Various propositions regarding future construction projects on the campus of Sam Houston State University will be under consideration when the Board of Regents convene today and tomorrow for their quarterly meeting.
Some of these proposals include a new engineering and technology building to be named after alum Fred Pirkle, a new south dining facility to accommodate the anticipated south residential district, as well as the interlocal agreement with the city of Huntsville.
Fred Pirkle Engineering Technology Center
Originally part of the campus master plan approved by the board in February 2013, the Fred Pirkle Engineering Technology Center will be funded in part by money provided by the late Pirkle, with the total budget for the project estimated at $22 million—$12,000 of which will be funded by TSUS bonds.
The site of the project is located at the northeast corner of Bowers Blvd. and Sam Houston Avenue adjacent to the current Chemistry and Forensics Sciences building where presently a parking lot resides. The center is planned to be roughly 53,000 square-feet including instructional labs for agricultural science and engineering technology. Additionally, the facility will host an interdisciplinary multipurpose room, administrative offices, common lobbies and an exhibit honoring Pirkle’s life and life’s work.
According to the board book, the project is justified by a growing interest in the field, increased enrollment and currently inadequate facilities.
South Residential Dining Facility
The South Residential District, also part of the master plan approved two years ago, is composed of housing, food service and parking lots. However, each component of the district is to be proposed as its own entity. The dining facility is budgeted at $14,125,849 and will be funded through TSUS bonds equaling $5 million and auxiliary funds totaling $10 million.
The facility will include fresh food, bakery items, dry breakfast foods and beverage stations and to accommodate 600 patrons with interior and exterior seating.
University spokeswomen Julia May and marketing coordinator for dining services Jimmy Williams did not wish to comment on whether or not the facility would include a sports bar to serve alcohol.
The project will be located at the northwest corner of Avenue J and 21st Street adjacent to South Paw to allow for a shared service entrance. To accommodate the new facility, Art building “G” will be demolished.
SHSU is requesting authorization to offer both a Bachelor of Arts and a Bachelor of Science in sociology via online courses.
This request can be slightly misconstrued, because although the university will have permission to offer degree programs completely online, that doesn’t mean they will, according to Douglas Constance, director of undergraduate studies.
Students will be able to earn a minor in sociology through six online classes alone. Two physical classes will be required of sociology majors, however.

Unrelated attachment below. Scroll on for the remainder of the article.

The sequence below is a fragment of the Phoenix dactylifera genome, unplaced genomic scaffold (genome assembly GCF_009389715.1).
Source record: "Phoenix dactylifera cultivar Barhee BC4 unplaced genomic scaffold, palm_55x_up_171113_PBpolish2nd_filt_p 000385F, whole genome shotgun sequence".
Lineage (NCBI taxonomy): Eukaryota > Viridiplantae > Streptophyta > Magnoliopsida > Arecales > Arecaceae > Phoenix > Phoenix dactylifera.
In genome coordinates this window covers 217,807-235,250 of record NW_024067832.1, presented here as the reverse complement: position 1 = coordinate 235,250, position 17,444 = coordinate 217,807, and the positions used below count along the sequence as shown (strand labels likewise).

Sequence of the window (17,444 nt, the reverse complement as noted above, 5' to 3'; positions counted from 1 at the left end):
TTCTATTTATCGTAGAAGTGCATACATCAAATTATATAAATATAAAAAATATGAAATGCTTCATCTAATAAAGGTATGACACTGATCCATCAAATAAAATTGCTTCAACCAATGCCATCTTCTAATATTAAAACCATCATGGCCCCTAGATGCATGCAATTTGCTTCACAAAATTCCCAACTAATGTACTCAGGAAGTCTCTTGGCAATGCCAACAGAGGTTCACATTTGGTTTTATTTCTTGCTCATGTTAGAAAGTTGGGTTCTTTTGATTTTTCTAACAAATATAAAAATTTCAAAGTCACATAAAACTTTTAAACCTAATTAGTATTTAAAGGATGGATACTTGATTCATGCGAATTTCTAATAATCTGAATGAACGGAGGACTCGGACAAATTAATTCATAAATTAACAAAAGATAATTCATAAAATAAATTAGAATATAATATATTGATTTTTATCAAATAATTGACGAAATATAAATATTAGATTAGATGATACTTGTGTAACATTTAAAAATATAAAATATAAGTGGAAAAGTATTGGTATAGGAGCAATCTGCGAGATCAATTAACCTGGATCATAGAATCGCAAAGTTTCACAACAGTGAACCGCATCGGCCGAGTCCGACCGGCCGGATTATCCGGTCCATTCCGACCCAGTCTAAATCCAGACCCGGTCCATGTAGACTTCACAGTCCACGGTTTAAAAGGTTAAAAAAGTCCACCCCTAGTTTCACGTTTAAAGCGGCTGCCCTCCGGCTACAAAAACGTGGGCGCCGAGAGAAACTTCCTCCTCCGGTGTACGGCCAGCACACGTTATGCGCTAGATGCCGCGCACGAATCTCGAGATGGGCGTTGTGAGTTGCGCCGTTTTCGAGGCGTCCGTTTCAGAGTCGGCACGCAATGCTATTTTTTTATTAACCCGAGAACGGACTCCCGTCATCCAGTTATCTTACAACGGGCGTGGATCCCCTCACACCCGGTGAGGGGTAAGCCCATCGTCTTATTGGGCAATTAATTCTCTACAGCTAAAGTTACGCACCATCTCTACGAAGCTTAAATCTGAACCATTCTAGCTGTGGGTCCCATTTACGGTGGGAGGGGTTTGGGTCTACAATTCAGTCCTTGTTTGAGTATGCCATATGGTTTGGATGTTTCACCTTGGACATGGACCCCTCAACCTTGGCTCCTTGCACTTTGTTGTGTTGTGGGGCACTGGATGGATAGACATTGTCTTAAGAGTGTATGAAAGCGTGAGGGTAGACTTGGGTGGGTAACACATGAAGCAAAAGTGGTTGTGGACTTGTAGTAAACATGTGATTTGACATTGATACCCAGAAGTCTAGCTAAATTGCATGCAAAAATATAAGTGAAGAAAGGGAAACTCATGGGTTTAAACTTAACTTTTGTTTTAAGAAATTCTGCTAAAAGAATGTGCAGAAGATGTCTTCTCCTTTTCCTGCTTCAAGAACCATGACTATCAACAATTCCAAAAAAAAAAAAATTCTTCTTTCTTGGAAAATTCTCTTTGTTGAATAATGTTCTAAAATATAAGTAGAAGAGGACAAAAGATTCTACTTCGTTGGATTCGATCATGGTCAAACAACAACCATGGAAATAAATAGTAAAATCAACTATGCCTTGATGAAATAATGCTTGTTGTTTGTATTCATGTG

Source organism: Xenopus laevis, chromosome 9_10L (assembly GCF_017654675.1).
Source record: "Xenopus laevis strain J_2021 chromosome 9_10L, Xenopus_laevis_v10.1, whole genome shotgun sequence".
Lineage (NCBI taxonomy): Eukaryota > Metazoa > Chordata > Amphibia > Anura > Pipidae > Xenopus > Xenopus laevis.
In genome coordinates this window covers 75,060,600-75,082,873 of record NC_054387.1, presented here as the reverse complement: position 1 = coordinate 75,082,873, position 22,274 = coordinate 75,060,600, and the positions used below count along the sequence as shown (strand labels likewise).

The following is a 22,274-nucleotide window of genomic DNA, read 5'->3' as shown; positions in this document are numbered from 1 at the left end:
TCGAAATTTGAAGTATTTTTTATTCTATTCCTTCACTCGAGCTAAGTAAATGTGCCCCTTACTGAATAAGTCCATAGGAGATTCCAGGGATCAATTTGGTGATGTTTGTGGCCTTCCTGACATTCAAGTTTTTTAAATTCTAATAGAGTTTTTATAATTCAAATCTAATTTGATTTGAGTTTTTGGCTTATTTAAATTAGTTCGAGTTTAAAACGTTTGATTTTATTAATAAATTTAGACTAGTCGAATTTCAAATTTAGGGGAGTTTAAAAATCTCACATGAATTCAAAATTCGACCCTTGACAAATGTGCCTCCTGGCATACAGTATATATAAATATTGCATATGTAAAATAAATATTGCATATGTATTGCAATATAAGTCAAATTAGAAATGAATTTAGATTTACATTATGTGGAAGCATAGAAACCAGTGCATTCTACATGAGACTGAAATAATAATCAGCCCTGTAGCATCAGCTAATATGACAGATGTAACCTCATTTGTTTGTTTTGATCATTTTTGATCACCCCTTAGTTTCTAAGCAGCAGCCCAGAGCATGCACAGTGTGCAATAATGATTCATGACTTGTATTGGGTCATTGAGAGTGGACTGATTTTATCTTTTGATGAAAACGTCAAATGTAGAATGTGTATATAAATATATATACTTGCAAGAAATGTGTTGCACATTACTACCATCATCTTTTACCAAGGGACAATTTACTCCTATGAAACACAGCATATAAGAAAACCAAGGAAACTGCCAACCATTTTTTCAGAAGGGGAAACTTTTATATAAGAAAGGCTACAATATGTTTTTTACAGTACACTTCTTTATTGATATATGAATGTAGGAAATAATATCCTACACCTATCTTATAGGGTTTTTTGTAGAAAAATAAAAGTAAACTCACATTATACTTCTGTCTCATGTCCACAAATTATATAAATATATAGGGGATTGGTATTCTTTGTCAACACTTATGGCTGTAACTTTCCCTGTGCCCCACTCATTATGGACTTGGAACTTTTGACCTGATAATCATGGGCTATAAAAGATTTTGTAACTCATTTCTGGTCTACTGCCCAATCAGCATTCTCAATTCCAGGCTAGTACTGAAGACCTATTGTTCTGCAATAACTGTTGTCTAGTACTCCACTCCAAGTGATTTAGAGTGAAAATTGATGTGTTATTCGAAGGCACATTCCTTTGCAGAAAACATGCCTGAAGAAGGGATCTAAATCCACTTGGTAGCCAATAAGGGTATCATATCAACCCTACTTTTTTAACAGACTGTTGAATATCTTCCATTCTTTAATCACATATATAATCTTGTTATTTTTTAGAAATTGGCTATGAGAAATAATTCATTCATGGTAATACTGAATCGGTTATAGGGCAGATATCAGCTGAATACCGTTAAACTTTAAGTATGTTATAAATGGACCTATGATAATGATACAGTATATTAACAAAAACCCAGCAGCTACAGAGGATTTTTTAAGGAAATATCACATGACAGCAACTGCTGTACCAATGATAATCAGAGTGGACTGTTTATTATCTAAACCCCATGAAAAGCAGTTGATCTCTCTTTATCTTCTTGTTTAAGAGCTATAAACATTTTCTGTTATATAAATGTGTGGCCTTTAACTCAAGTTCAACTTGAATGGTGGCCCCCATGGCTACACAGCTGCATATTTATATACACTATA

“We are competing with programs like The University of Phoenix or Western Governors, so the university, in its wisdom, is supporting online programs and [the] sociology [department]…embraced that, up to a point,” Constance said. “There are still two classes that are not taught online, because right now the faculty think that those are essential to have direct face-to-face contact with our students.”
According to Constance, the online sociology minor is extremely popular among students and stemmed mainly from student demand for a more flexible schedule.
“A lot of our students work, commute [and] have families, and they like this online dementia for their scheduling,” Constance said.
Room and Board Rates
Room and board rates for on-campus living could potentially be raised by approximately four percent, according to the board’s agenda.
According to the agenda, the small houses, which includes Anne-Shaver, Spivey, Vick, etc., will be raised from $1,790 per semester to $1,860. Bearkat Village, the highest priced on-campus living option, will raise from $2,878 to $2,992.
The university is requesting the increase in rates to compensate for SHSU’s population growth, along with the increase in fees needed to maintain existing halls and those needed to potentially construct new halls.
The agenda says that SHSU will be using more energy-conserving materials in the construction and maintenance of all halls.
Each meal plan will also undergo changes. The All-Access Plan will increase from $1,805 to $1,890 and the 15 Meal Plan will increase from $1,695 to $1,770.
The university is requesting these increases based off of the increase in price of goods as well as the two percent raise in employee wage.
This will also result in a renewed contract with Aramark.
Department name change
In order to decrease student confusion, the Department of Counseling is requesting to change their name to the Department of Counselor Education.
According to the agenda, the current name could be potentially misleading for students who are seeking help from a counselor at the university’s counseling center. Rather, the Department of Counseling focuses on providing training experiences for students seeking to become professional counselors.
If approved, the name change will be effective August 2015.
Another item up for approval by the board is the interlocal agreement between SHSU and the city of Huntsville to implement various pedestrian safety and traffic calming elements on Bobby K. Marks Drive between Bowers Blvd. and 17th Street. This agreement, initiated by the Student Government Association, was recently voted on and passed by the Huntsville City Council during their meeting Feb. 3.
Twelfth Class Day Reports
Lastly, the Twelfth Class Day reports for the spring 2015 semester will be presented and up for approval at the May 2015 board meeting. This report includes the total student population for a particular semester and their demographics which is presently estimated at 18,088—a two percent increase from spring 2014.